Hashimoto’s Health Tip: The Best Kind of Exercise


With Hashimoto’s: How Much Is Too Much?

People often ask me about exercise. What’s the best kind of exercise for Hashimoto’s?

2 Kinds of Exercise

There are 2 types and both can be beneficial. But the real key is not to overdo it. If you do too much you defeat the purpose of exercise and you wind up doing more harm than good.

The first type is simple and slow.

Walking, slow jogging, slow cycling or other exercises like yoga, tai chi or qigong that involve endurance can support your adrenals. This type of exercise can decrease cortisol, help with blood flow and circulation and normalize blood pressure.

Something like this should be part of your routine a few times a week.

The second type involves high intensity for short duration. This should also be part of the mix.

According to research, the optimal exercise level to achieve all the health benefits described above is high intensity: when doing this you will:

* Break a sweat after 3-5 minutes

* Breathe deeply and rapidly

* Only talk in short phrases while you are doing this.

You want to go hard enough to achieve 70% or greater of your maximum heart rate. This can be calculated by this simple equation: 220 – your age in years = your maximum heart rate.

Fine Line Between Just Right and Too Much

There is a fine line between the right amount of exercise which can really improve health and too much which can actually cause more health problems.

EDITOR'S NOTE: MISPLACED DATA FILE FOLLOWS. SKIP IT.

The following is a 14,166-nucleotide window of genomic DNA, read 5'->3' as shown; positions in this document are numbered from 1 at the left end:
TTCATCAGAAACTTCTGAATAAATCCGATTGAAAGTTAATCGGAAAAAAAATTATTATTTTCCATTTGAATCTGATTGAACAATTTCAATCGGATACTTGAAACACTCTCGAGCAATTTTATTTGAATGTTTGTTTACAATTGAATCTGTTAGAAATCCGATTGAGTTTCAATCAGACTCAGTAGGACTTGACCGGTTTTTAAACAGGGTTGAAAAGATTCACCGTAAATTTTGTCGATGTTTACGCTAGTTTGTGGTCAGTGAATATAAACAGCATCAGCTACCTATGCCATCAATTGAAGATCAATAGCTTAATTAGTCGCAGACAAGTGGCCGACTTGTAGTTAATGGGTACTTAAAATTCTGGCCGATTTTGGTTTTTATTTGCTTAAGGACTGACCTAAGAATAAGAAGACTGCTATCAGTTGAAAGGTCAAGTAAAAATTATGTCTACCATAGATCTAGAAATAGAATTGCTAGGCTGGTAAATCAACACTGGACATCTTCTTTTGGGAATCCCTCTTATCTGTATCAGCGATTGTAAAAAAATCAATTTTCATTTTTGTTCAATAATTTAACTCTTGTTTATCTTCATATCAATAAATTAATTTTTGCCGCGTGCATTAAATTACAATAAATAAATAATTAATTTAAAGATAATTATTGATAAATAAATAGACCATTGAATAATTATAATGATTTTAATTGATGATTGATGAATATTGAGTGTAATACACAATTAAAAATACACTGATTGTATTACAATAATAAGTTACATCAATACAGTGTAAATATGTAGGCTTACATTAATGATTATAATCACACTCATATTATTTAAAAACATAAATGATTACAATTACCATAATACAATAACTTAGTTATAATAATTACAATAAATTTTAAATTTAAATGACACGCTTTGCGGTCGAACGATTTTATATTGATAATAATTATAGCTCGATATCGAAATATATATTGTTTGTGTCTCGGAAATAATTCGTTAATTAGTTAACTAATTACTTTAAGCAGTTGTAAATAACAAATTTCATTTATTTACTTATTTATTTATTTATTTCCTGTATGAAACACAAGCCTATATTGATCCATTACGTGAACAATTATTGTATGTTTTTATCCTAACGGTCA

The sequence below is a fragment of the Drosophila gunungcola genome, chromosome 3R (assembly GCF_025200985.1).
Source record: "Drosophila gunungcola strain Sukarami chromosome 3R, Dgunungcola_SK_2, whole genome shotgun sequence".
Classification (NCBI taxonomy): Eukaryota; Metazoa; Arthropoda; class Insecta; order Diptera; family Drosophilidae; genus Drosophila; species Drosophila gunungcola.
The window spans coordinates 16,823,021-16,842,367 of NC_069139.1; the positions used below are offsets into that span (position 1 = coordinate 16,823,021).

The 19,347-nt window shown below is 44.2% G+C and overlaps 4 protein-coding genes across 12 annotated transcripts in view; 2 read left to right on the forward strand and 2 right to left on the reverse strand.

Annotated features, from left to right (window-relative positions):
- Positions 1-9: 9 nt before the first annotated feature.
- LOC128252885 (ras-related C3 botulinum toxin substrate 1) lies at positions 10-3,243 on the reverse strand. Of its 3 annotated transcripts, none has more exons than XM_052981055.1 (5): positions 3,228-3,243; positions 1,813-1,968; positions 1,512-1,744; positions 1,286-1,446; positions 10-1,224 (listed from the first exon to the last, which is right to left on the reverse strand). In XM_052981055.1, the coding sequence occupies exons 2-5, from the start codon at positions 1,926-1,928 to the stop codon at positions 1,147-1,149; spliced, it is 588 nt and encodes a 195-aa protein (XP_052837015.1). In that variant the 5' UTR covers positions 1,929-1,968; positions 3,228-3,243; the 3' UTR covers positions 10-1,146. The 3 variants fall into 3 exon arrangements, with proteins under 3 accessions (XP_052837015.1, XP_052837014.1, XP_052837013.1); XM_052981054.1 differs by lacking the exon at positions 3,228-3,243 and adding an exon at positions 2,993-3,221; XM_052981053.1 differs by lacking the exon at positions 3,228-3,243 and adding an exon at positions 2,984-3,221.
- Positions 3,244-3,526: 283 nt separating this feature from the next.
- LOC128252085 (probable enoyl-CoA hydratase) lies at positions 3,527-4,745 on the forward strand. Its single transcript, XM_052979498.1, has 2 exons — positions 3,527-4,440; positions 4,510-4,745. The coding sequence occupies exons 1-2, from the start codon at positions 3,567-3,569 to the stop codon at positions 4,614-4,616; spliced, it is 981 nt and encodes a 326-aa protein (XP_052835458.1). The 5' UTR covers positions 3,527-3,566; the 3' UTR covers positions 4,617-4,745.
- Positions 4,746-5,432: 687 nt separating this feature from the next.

The key point is this: The more intense the exercise, the greater the potential for health benefits that include everything mentioned above, but also the greater risk of doing too much and this results in the loss of all those benefits.

This is especially true if you suffer from an autoimmune disease like Hashimoto’s because you may not be able to exercise like a normal person and you may reach the threshold of maximum benefit sooner than people who do not have this condition.

Start Slow and Build

So the best thing to do is to start slow and gradually build. And the objective is not to “feel the burn” or “pain is gain”. You are in enough pain. The object is to feel better, feel energized and feel the beneficial effects of exercise. If you are wiped out after your workout, you’ve gone too far.

Start small and only increase when you feel like what you are doing is physically not demanding enough. A high intensity workout can be beneficial if you doing as little as 5 minutes per day. Err on the side of too little, if you’re not sure.

Here’s a longer blog post that really goes into detail and provides a great 7 minute high intensity work out. Check it out and try it!


About the Author Marc Ryan

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